Saturday, November 5, 2016

Dreadfleet and the Lord of Death

I missed doing an entry for last week because I was busy taking a quick trip to the East Coast to spend a weekend playing games with my buddy Rob. I really needed to just de-stress and hang out with an old friend, and this was just what the doctor ordered. It was like attending a convention, just with less unwashed strangers and more booze. We got in several games of Dreadfleet and Deathwatch:Overkill as well as a nice big game of Warhammer Age of Sigmar.

The Heldenhammer squares off against the Bloody Reaver over the rights to Turtle Island
The first game we played was Rob's freshly painted copy of GW's Dreadfleet. I've heard a lot of negative things said about Dreadfleet since it's release, and while I understand a lot of the criticisms I have to respectfully disagree. Our first game nearly confirmed my fears - a one on one game of the Empire ship vs the Vampire flagship that seemed to take FOREVER. The introductory scenario was super tedious and seemed way too random in its combat mechanics. We then marched onto the second scenario, where a Sea Giant immediately stymied my ability to win the scenario in the allotted time. But Rob and I persevered, having felt we fully understood the system, and played a game with both fleets vying to scoop up treasure floating in the sea.

Rob's paint jobs were stunning, and the models were so much larger than I expected.
The third battle underway. I had already sunk 2 of the Dreadfleet's warships by this point.
This is where the game shined for me - there was constant action and crazy events changed the game at the drop of a hat - like Rob's Skaven vessel burning from stem to stern and still managing to fight at nearly full strength.  At the point I thought I had the game locked up, a random Mer-Man attack on my fleet killed the crew of one ship and caused the magazine of another to explode, sending both ships to the briny depths. By the final roll of the dice, my stomach hurt from laughing so hard at the absurdity of it all. I think that players looking for a game with predictable outcomes and careful strategies will HATE Dreadfleet with a passion, but those willing to roll with the punches and enjoy the randomness that you loved as a kid rolling on charts in the Dungeon Master's Guide or classic Realm of Chaos books will have a great time.  The games does an excellent job of providing an "Experience" (yes, with a capital "E") that Rob and I will remember for a long time to come. I've come to value that as I've gotten older, and its more of a hallmark of a good game than one with predictable game play. That, combined with just how beautiful the models are in person, has made me open to picking up a copy for myself if the opportunity presents itself.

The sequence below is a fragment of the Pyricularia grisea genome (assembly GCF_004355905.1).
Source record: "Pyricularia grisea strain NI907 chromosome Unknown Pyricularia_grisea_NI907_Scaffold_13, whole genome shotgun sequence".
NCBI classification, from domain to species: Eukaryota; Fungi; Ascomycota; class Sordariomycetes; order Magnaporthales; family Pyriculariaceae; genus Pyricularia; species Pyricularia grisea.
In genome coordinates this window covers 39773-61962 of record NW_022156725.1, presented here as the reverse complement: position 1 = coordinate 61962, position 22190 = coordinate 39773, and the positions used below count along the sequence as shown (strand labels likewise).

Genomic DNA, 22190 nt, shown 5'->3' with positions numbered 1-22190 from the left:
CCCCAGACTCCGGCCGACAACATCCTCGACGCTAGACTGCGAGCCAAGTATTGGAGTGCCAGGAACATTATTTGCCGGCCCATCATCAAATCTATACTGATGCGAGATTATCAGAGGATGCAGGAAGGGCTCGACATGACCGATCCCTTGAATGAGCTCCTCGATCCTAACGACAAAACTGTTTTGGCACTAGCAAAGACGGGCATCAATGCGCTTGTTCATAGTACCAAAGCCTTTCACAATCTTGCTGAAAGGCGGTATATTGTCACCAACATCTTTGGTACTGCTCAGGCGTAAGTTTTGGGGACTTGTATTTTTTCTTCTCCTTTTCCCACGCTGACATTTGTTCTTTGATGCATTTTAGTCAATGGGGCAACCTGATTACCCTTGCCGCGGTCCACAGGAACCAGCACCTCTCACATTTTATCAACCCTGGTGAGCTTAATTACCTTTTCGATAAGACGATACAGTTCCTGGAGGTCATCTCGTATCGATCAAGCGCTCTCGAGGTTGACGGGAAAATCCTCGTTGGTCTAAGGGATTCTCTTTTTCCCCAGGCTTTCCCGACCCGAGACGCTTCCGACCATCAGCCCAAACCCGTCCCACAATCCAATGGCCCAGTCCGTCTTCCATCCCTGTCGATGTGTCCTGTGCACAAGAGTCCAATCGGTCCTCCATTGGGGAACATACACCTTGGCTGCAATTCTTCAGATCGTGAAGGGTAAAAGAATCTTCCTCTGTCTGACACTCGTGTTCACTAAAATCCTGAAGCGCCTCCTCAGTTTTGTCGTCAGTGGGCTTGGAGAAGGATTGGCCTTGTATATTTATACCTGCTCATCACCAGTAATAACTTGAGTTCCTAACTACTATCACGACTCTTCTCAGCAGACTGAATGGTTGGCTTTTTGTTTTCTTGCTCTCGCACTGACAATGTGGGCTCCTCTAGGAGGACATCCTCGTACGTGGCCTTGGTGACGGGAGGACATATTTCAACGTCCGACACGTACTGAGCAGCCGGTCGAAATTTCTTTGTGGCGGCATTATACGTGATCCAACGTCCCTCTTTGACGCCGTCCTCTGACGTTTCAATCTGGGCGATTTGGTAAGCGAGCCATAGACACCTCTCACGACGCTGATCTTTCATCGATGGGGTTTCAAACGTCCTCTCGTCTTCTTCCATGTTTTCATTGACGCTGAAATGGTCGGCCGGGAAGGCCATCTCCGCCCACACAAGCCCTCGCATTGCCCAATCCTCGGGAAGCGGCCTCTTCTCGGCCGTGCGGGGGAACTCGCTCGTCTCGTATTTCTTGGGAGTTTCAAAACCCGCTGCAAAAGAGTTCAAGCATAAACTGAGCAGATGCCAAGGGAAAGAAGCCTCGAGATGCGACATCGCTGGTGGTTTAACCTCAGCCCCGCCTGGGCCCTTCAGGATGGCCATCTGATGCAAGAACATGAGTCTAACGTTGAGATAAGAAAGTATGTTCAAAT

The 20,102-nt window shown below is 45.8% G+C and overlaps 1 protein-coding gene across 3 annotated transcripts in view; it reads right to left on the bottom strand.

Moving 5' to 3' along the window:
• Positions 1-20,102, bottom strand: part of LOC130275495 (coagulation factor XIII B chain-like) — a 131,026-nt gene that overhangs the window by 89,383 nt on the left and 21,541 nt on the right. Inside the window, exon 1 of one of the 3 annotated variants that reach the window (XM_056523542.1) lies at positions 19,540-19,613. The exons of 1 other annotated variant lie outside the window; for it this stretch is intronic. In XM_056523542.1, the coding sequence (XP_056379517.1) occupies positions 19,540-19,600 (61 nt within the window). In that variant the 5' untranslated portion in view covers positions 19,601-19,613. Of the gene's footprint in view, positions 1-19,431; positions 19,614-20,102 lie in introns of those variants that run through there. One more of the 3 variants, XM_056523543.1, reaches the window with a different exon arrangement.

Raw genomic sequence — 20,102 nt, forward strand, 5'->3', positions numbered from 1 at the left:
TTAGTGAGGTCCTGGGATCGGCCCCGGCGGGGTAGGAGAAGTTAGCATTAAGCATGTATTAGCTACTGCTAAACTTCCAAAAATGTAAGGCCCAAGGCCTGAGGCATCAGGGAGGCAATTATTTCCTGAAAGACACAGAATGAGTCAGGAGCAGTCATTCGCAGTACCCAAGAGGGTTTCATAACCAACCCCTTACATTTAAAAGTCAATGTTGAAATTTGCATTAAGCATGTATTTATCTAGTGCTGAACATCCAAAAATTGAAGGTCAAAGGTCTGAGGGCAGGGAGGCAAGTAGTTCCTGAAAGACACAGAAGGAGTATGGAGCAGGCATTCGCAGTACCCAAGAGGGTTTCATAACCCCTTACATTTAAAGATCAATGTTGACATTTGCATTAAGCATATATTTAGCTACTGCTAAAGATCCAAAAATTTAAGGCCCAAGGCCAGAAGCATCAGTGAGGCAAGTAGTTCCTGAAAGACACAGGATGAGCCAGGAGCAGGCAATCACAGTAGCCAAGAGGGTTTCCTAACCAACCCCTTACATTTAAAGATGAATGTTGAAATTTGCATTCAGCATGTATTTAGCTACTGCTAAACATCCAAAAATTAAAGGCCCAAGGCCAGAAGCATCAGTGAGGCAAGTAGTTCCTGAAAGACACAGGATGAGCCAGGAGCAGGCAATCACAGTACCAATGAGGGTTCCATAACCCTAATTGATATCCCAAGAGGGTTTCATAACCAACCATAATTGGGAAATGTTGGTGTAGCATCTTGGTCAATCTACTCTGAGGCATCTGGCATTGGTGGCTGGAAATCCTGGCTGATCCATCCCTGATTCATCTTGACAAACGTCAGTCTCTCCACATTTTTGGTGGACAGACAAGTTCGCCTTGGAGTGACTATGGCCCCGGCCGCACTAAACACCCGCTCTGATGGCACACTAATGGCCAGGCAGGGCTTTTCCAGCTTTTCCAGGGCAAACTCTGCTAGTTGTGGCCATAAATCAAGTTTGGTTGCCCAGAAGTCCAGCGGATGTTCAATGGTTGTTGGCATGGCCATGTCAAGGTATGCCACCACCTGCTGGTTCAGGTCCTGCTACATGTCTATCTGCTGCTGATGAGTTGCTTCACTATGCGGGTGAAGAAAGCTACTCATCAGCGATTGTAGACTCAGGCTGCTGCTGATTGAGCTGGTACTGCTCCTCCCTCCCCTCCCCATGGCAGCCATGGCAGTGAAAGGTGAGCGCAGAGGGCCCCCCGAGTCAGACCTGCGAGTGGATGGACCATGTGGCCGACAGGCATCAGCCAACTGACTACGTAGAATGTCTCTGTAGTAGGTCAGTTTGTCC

The main even of the weekend was game of Age of Sigmar on Rob's beautiful scenery. We played a tournament game from the General's Handbook - the Escalation scenario with 2000pts for each side. Rob brought out his magnificent Nagash and I set my Bloodbound to battling the Lord of Death.

The battle commences! Over the course of the game, more units graduated onto the board until the board was clogged with the fallen.
Some Bloodreaver lead the assault. They were wiped out in a single turn by the combined effort of Nagash and his skeleton warriors.
One flank was secured by Satan himself - a mighty Cygor. 
The Lord of Death faces off against the Cygor. A literal clash of giants finished the battle. The Cygor fell to Nagash, but at least I managed to get the big man down to his 4 last Wounds.
Man, what a beast - Nagash is seriously powerful and I felt like I was behind the eight ball  from turn one. I think if I had Archaon or a Bloodthirster in my army I might have thought it was a more even playing field. Thankfully, the Tournament rules meant Nagash wasn't just raising entire regiments of skeletons each turn, because with Rob's nearly inexhaustible supply of painted models we'd probably still be playing. In the end, I barely squeaked out a victory by securing the objectives but I still don't fully know how I did it.

It was a fantastic game and an amazing weekend. While I enjoy painting, its always nice to get some great games in against good opponents - it makes the effort worth it all.


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